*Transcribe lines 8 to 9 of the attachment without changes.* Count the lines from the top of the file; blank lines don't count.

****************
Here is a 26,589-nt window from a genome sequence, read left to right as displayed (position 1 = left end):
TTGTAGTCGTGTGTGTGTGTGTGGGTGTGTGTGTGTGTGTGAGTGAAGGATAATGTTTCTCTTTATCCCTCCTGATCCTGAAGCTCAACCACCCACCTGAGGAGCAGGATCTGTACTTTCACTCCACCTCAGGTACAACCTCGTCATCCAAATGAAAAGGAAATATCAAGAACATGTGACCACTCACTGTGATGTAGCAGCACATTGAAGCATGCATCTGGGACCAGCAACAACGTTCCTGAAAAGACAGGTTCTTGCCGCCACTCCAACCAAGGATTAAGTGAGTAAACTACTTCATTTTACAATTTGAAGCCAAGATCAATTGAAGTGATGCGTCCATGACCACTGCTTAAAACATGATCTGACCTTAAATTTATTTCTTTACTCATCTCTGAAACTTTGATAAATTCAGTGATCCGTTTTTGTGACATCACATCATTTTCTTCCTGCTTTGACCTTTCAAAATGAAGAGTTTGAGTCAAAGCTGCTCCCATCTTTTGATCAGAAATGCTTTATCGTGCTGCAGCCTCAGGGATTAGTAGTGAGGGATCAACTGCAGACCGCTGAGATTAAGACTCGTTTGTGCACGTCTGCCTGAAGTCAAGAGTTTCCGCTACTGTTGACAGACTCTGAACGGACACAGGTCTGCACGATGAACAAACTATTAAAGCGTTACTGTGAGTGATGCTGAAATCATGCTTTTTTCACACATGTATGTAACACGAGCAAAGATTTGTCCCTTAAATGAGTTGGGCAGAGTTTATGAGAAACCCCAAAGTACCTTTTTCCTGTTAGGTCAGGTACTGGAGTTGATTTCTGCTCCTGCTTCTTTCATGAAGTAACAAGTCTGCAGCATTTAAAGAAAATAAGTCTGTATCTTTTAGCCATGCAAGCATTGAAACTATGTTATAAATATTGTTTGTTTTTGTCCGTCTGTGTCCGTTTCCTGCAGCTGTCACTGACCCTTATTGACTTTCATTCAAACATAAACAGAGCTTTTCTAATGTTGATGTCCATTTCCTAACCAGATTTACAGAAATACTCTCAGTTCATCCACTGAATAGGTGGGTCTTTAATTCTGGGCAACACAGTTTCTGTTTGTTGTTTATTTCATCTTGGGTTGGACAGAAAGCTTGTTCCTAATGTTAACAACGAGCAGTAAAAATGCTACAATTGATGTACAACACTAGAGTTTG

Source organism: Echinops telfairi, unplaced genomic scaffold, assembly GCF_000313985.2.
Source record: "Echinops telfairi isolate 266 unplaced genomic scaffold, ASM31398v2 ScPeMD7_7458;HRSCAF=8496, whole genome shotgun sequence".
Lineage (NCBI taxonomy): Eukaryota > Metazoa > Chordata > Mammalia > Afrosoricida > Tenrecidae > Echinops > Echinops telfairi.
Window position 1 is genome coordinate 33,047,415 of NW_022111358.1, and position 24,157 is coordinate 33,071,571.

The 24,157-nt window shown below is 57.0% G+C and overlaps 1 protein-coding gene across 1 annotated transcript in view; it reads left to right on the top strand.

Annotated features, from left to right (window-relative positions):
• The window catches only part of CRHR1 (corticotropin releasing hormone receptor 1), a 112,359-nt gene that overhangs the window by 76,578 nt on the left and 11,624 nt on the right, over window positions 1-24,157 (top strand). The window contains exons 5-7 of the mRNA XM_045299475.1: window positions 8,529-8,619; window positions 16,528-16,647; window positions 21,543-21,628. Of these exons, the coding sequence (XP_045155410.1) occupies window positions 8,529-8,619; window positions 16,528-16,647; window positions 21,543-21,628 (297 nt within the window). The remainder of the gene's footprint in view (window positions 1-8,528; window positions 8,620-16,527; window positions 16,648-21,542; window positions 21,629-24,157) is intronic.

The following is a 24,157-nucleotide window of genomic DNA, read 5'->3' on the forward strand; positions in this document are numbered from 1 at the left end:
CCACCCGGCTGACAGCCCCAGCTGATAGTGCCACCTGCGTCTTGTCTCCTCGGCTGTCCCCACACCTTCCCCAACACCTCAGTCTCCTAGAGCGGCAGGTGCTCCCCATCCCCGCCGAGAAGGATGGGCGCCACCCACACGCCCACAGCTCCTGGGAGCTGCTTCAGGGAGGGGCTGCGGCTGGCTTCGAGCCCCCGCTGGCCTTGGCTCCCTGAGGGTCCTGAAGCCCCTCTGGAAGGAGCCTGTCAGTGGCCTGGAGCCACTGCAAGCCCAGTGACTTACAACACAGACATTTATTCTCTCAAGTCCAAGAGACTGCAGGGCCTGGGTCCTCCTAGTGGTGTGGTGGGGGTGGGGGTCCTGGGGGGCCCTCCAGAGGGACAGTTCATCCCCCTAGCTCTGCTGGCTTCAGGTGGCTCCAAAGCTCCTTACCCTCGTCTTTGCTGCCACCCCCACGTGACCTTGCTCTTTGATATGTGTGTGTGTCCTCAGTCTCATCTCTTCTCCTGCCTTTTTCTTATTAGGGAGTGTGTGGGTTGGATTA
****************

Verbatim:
Annotated features, from left to right (window-relative positions):
• The window catches only part of CRHR1 (corticotropin releasing hormone receptor 1), a 112,359-nt gene that overhangs the window by 76,578 nt on the left and 11,624 nt on the right, over window positions 1-24,157 (top strand). The window contains exons 5-7 of the mRNA XM_045299475.1: window positions 8,529-8,619; window positions 16,528-16,647; window positions 21,543-21,628. Of these exons, the coding sequence (XP_045155410.1) occupies window positions 8,529-8,619; window positions 16,528-16,647; window positions 21,543-21,628 (297 nt within the window). The remainder of the gene's footprint in view (window positions 1-8,528; window positions 8,620-16,527; window positions 16,648-21,542; window positions 21,629-24,157) is intronic.